4 Common Mistakes That Wreck Your Workouts

At the start of training ride or an event, all things are possible. You could have a ride that puts a smile on your face or a performance that exceeds your expectations. But you can also screw it up, and a lot of cyclists do that on a regular basis. Here are four ways I see cyclists routinely ruin their rides:

1. Starting Too Hard

Warm-up

I know you don’t have as much time to ride as you might want and that you’re trying to cram more quality training into your time-crunched schedule. But time-trialing out of the driveway isn’t going to help.

I see a lot of athletes who hit the gas too quickly at the start of their rides, and here’s what happens: Your legs load because the pathways for clearing and processing lactate aren’t ready for the onslaught. And when it’s hot out your cooling system (sweat) isn’t ready to dissipate huge amounts of heat suddenly generated by your muscles. In the first 10 minutes of your ride you overload your muscles with lactate and drive your core temperature up, and then you have to spend the next 20-30 minutes recovering form that.

[blog_promo promo_categories=”coaching” ids=”” /]

Better choice: Spend the first 15-20 minutes focused on activating your body. During this period incorporate one or two 30-second high cadence, low resistance intervals to get your legs moving. Also include two 1-minute hard efforts (at or above lactate threshold) to facilitate the processing of lactate. When you start a hard effort after this, you’ll feel much better.

2. Waiting Too Long to Start Drinking

Drink early during workouts

I can’t tell you how many times I’ve been 60 or even 90 minutes into a long group ride (like a century or gran fondo) with riders who have not yet touched their water bottles. Maybe you’re trying to ration your water so you don’t have to stop so often on a long ride, but waiting to start consuming fuels is just digging a hole you’ll struggle to refill the rest the of the day.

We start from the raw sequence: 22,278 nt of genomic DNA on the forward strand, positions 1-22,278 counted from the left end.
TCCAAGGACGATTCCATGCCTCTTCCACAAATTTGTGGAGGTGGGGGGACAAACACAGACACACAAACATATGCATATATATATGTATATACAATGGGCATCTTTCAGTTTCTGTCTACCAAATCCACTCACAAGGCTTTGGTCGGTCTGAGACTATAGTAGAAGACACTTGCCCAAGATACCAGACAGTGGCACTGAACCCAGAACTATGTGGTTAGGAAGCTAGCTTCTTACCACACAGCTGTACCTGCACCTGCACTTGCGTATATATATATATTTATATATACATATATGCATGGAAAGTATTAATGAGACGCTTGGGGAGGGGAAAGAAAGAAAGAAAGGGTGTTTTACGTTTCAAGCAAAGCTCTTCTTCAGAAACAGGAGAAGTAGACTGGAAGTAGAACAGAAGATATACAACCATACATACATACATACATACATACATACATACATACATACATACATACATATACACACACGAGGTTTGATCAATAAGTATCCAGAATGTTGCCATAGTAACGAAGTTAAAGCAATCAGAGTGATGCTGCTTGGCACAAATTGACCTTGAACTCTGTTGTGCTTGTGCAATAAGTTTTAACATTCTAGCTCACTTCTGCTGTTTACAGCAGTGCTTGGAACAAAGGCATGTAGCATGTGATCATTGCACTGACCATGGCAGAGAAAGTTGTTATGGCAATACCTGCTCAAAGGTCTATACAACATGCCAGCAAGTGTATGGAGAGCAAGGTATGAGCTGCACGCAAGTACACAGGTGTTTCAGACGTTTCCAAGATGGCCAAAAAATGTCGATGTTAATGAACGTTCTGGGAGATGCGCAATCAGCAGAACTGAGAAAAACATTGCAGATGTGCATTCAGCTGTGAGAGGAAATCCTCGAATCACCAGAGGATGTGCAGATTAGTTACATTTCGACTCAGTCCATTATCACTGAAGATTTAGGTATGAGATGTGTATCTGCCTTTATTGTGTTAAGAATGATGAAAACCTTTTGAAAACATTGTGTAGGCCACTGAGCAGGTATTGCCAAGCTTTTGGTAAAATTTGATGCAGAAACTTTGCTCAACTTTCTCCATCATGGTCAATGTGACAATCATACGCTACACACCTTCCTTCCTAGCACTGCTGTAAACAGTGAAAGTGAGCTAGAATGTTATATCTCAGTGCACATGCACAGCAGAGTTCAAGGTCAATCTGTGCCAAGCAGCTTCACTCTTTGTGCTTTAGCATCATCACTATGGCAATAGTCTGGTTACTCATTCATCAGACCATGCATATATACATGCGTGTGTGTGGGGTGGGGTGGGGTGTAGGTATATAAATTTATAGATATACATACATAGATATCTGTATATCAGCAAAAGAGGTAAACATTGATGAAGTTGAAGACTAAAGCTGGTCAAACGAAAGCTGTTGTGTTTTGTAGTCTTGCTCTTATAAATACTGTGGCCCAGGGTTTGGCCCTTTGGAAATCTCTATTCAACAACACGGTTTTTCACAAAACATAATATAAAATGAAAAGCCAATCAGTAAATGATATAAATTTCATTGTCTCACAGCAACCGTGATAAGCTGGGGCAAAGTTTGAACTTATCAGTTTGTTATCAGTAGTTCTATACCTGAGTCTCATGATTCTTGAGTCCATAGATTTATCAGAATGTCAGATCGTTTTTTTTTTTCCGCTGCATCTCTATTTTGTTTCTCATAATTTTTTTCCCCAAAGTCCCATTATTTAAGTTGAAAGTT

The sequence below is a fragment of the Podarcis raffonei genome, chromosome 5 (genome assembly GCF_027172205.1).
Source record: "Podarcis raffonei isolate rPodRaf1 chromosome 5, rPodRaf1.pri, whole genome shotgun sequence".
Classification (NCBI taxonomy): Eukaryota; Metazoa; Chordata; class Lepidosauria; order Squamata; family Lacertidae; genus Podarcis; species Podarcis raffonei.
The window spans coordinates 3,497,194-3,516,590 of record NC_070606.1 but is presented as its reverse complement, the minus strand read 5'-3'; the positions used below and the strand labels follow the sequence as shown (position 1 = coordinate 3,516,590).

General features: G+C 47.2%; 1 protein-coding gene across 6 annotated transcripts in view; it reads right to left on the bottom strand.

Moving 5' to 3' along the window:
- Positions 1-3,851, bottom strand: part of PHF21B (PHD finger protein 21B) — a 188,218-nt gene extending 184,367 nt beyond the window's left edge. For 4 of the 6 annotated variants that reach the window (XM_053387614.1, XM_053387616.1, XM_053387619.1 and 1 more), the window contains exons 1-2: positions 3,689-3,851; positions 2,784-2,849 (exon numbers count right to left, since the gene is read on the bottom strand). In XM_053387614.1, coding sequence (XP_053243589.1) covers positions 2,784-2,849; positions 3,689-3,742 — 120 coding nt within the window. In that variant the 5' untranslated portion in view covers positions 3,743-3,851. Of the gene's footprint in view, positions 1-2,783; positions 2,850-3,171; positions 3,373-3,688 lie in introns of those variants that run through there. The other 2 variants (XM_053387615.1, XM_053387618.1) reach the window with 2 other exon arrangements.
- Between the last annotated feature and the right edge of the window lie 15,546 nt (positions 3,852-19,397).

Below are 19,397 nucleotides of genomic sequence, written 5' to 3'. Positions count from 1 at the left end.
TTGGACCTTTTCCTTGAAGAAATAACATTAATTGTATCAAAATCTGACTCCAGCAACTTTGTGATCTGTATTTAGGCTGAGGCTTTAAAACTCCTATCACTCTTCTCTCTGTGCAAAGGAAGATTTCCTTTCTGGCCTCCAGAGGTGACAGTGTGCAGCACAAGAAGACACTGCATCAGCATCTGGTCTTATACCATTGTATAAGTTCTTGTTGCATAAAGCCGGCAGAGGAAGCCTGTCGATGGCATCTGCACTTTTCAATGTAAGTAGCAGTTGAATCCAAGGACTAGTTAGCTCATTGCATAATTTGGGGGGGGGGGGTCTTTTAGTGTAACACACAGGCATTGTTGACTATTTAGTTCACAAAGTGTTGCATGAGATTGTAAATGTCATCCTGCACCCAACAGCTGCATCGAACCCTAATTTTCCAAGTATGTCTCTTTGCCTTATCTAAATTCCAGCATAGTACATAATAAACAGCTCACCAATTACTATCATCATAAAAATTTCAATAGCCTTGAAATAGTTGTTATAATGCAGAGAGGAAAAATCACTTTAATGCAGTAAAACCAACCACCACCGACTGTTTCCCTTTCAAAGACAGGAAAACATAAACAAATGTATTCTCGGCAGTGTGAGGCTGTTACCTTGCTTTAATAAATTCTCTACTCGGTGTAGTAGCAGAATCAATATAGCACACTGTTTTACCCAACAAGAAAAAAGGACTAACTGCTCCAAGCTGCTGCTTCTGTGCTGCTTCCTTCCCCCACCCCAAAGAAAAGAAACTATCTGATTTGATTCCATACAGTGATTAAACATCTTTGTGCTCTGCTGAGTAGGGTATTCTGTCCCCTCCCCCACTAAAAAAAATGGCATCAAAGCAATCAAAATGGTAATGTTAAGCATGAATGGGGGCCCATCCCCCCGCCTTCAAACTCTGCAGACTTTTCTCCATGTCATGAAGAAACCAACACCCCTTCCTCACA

This is important because hydration status is integrally tied to core temperature; both hydration status and core temperature are difficult to bring back to normal once they get out of whack, especially while you’re still exercising.

[blog_promo promo_categories=”camp” ids=”” /]

Better choice: You should reach for your bottle within the first 20-30 minutes on the bike. That said, you can make the fluids in your bottles last longer by consuming a bottle before you ride, but even with this strategy you should start consuming fluids from your bottles well before the hour mark.

3. Not Eating in the Final Hour

Eat-final-hour

Just like horses when they smell the barn, cyclists sometimes forget their good habits as the end of a ride approaches. When cyclists are within 60 minutes of the finish line or driveway they stop eating, and it gets even more prevalent in the final 30 minutes.

Sometimes it’s financially driven; those bars and gels cost money and can be saved for the next ride. But more often it’s the idea that you don’t need more calories just to finish the final 10-15 miles of today’s ride.

Just like waiting too long to drink at the beginning of a ride, not eating at the end is digging an unnecessary hole for yourself. You’re making today’s ride take more out of you than is necessary, and that means you’re making the recovery from today’s ride take longer.


Free Cycling Training Assessment Quiz

Take our free 2-minute quiz to discover how effective your training is and get recommendations for how you can improve.


[blog_promo promo_categories=”bucket list” ids=”” /]

If you’re riding three times a week this isn’t such a big deal because you have more than 24 hours before you’ll ride again. But if you’re training on back-to-back days or participating in a multi-day camp, race, or tour, then not eating in the final hour may not have much of an impact on today’s ride, but it can ruin tomorrow’s.

4. Failing to Regulate Core Temperature

regulate core temperture

You can be well-rested, optimally-fueled, and hydrated to the gills, but none of that matters if you overheat. Elevated core temperature kills both physical and mental performance in endurance sports.

As I mentioned earlier, core temperature is integrally connected to hydration status, and staying hydrated enables you to better maintain normal core temperature in either hot or cold environments.